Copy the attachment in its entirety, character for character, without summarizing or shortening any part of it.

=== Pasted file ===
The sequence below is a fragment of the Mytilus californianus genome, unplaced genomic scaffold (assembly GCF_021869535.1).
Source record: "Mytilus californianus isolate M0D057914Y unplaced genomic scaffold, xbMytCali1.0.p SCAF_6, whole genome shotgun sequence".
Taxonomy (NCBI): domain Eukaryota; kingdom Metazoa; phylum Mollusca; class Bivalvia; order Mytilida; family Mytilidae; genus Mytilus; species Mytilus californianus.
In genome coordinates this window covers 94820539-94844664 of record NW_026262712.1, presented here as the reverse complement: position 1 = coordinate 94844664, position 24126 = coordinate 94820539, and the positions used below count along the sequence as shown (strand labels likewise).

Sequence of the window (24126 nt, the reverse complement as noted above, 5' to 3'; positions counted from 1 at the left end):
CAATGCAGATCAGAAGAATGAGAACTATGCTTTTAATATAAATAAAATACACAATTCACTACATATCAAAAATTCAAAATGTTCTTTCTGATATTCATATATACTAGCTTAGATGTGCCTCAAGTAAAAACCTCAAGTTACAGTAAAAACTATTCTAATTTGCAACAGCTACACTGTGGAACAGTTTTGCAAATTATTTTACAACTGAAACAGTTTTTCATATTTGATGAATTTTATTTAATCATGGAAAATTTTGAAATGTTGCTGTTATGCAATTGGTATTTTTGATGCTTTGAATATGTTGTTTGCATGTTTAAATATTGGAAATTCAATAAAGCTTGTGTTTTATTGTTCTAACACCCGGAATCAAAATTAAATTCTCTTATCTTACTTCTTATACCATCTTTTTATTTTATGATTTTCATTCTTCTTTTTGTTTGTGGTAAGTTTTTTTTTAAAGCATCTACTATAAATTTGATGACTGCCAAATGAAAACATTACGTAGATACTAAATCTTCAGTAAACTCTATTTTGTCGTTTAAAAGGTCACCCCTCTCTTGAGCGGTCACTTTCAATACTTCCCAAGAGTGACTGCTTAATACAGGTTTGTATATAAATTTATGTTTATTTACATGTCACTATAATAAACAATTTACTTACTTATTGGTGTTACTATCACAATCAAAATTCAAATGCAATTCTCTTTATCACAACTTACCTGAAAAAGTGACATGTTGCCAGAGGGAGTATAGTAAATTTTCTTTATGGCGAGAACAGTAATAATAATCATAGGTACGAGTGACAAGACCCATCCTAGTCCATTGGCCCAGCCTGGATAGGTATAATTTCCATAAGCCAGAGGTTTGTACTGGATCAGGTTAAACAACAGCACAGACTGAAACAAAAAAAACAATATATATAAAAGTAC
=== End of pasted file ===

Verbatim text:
The sequence below is a fragment of the Mytilus californianus genome, unplaced genomic scaffold (assembly GCF_021869535.1).
Source record: "Mytilus californianus isolate M0D057914Y unplaced genomic scaffold, xbMytCali1.0.p SCAF_6, whole genome shotgun sequence".
Taxonomy (NCBI): domain Eukaryota; kingdom Metazoa; phylum Mollusca; class Bivalvia; order Mytilida; family Mytilidae; genus Mytilus; species Mytilus californianus.
In genome coordinates this window covers 94820539-94844664 of record NW_026262712.1, presented here as the reverse complement: position 1 = coordinate 94844664, position 24126 = coordinate 94820539, and the positions used below count along the sequence as shown (strand labels likewise).

Sequence of the window (24126 nt, the reverse complement as noted above, 5' to 3'; positions counted from 1 at the left end):
CAATGCAGATCAGAAGAATGAGAACTATGCTTTTAATATAAATAAAATACACAATTCACTACATATCAAAAATTCAAAATGTTCTTTCTGATATTCATATATACTAGCTTAGATGTGCCTCAAGTAAAAACCTCAAGTTACAGTAAAAACTATTCTAATTTGCAACAGCTACACTGTGGAACAGTTTTGCAAATTATTTTACAACTGAAACAGTTTTTCATATTTGATGAATTTTATTTAATCATGGAAAATTTTGAAATGTTGCTGTTATGCAATTGGTATTTTTGATGCTTTGAATATGTTGTTTGCATGTTTAAATATTGGAAATTCAATAAAGCTTGTGTTTTATTGTTCTAACACCCGGAATCAAAATTAAATTCTCTTATCTTACTTCTTATACCATCTTTTTATTTTATGATTTTCATTCTTCTTTTTGTTTGTGGTAAGTTTTTTTTTAAAGCATCTACTATAAATTTGATGACTGCCAAATGAAAACATTACGTAGATACTAAATCTTCAGTAAACTCTATTTTGTCGTTTAAAAGGTCACCCCTCTCTTGAGCGGTCACTTTCAATACTTCCCAAGAGTGACTGCTTAATACAGGTTTGTATATAAATTTATGTTTATTTACATGTCACTATAATAAACAATTTACTTACTTATTGGTGTTACTATCACAATCAAAATTCAAATGCAATTCTCTTTATCACAACTTACCTGAAAAAGTGACATGTTGCCAGAGGGAGTATAGTAAATTTTCTTTATGGCGAGAACAGTAATAATAATCATAGGTACGAGTGACAAGACCCATCCTAGTCCATTGGCCCAGCCTGGATAGGTATAATTTCCATAAGCCAGAGGTTTGTACTGGATCAGGTTAAACAACAGCACAGACTGAAACAAAAAAAACAATATATATAAAAGTAC